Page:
More than 600 examples of Brut IPA have been added to the BeerAdvocate database in recent months. Can it hold the attention of beer enthusiasts or will demand sputter as drinkers return to West Coast IPAs and New England IPAs?
If India Pale Ale gets its name from its legendary ability to withstand the month-long sea voyage from England to Bombay some 200 years ago, what should we call the new breed of super-hoppy American IPAs?
A bartender, explaining the appeal of Bock, told one newspaper reporter simply, “It makes a feller feel good sooner.” It was enough to put a smile on your face, even in the midst of the Great Depression.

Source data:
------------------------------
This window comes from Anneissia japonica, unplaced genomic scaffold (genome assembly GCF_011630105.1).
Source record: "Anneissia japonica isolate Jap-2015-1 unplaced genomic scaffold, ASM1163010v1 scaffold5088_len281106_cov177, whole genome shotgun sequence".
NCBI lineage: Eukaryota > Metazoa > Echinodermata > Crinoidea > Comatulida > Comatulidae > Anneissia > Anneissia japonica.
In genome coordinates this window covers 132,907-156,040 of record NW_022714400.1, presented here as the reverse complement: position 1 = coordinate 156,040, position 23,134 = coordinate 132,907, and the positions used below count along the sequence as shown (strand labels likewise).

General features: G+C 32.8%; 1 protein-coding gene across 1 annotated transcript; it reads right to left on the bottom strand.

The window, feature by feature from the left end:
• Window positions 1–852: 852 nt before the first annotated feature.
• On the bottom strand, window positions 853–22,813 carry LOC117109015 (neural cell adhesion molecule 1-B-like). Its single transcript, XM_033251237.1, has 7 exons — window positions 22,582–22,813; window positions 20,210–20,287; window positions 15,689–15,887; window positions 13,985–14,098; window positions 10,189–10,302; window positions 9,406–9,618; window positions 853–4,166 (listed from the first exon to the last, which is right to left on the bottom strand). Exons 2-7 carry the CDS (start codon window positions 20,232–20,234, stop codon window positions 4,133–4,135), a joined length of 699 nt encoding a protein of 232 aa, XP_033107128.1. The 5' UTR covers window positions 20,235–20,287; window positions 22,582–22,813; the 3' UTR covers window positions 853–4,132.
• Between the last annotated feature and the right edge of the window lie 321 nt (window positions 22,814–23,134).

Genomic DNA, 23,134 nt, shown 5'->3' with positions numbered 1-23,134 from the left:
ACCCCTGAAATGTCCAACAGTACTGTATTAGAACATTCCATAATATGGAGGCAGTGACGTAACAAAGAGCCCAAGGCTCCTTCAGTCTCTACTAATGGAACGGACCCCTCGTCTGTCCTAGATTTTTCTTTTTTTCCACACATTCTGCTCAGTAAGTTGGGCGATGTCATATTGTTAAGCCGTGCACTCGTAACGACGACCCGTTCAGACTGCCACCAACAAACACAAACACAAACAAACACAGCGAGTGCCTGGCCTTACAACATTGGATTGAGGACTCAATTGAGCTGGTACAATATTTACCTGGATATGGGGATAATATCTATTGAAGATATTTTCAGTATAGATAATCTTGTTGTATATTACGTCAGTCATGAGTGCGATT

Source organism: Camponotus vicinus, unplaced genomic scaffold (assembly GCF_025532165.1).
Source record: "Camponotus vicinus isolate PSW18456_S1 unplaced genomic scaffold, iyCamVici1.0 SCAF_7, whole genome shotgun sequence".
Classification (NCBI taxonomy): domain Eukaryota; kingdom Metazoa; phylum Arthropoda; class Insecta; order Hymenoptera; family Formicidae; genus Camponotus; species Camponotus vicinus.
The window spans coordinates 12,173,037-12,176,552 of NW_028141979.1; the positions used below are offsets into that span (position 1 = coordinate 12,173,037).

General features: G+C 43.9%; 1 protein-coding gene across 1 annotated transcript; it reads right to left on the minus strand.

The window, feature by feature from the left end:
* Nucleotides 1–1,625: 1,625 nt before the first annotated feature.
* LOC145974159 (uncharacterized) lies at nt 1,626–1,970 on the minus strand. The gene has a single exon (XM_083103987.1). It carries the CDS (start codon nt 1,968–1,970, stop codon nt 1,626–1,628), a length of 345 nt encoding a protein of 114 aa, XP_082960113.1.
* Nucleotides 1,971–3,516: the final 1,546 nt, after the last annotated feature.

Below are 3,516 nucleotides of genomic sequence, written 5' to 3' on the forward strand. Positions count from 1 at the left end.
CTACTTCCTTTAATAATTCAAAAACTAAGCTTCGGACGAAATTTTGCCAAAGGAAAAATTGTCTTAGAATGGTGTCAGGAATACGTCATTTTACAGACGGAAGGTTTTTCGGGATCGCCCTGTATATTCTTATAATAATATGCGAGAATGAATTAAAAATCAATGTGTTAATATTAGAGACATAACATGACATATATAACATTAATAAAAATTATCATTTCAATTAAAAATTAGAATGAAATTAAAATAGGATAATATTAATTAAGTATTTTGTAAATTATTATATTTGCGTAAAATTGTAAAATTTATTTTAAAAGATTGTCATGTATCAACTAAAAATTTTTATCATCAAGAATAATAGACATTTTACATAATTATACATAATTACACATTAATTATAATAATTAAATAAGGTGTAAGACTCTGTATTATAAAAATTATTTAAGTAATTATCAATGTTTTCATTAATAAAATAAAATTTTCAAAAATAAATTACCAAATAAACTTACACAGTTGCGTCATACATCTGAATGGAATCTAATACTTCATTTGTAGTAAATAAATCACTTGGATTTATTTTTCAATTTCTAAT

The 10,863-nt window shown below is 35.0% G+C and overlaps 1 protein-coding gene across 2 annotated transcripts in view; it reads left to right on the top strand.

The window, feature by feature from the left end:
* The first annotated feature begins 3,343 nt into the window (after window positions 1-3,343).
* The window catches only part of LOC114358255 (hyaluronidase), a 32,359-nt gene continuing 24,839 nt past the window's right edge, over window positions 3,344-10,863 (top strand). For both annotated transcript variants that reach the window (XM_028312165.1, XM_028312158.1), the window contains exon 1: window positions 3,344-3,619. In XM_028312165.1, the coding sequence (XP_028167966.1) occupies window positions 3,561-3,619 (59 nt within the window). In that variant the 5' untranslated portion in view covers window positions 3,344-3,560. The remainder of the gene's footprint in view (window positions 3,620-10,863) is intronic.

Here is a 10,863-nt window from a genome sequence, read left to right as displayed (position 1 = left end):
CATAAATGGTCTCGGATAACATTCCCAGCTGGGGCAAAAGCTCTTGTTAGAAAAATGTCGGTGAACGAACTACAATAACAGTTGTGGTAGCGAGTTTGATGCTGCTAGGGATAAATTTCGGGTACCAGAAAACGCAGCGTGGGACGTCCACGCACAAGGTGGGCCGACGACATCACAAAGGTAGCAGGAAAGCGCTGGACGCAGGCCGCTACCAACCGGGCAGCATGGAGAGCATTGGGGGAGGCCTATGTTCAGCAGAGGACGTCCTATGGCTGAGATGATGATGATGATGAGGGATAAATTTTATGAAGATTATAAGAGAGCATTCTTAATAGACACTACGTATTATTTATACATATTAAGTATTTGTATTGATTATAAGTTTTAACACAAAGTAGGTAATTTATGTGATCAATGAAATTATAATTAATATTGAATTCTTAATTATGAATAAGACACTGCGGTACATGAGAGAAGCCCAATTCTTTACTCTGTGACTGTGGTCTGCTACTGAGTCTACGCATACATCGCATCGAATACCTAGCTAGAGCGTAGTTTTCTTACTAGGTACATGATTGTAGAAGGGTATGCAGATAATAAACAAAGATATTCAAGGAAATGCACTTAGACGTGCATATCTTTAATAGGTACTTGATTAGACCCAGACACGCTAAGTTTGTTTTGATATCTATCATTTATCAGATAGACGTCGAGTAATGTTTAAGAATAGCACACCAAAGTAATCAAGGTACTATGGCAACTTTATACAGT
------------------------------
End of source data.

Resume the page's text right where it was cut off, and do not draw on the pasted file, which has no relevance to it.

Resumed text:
Added in the final stages of brewing to accentuate their aroma, the hops boldly announce their arrival by smothering the nose with a fresh wallop of citrus and freshly cut grass. Their grapefruit-like flavor rides proudly above the malt, biting the palate in an unapologetically bitter finish.
Crisp, divinely flavored with coriander and orange peels, spicy and fruity. Typically made with unmalted wheat and perhaps oats, it is left unfiltered to produce a hazy, pale color with a billowing white cloud of foam.
The story behind this style not only recalls the creation of one of the world’s great brewing capitals in Burton-on-Trent, but it harkens the triumph of the British empire, a living, breathing emblem of might and power.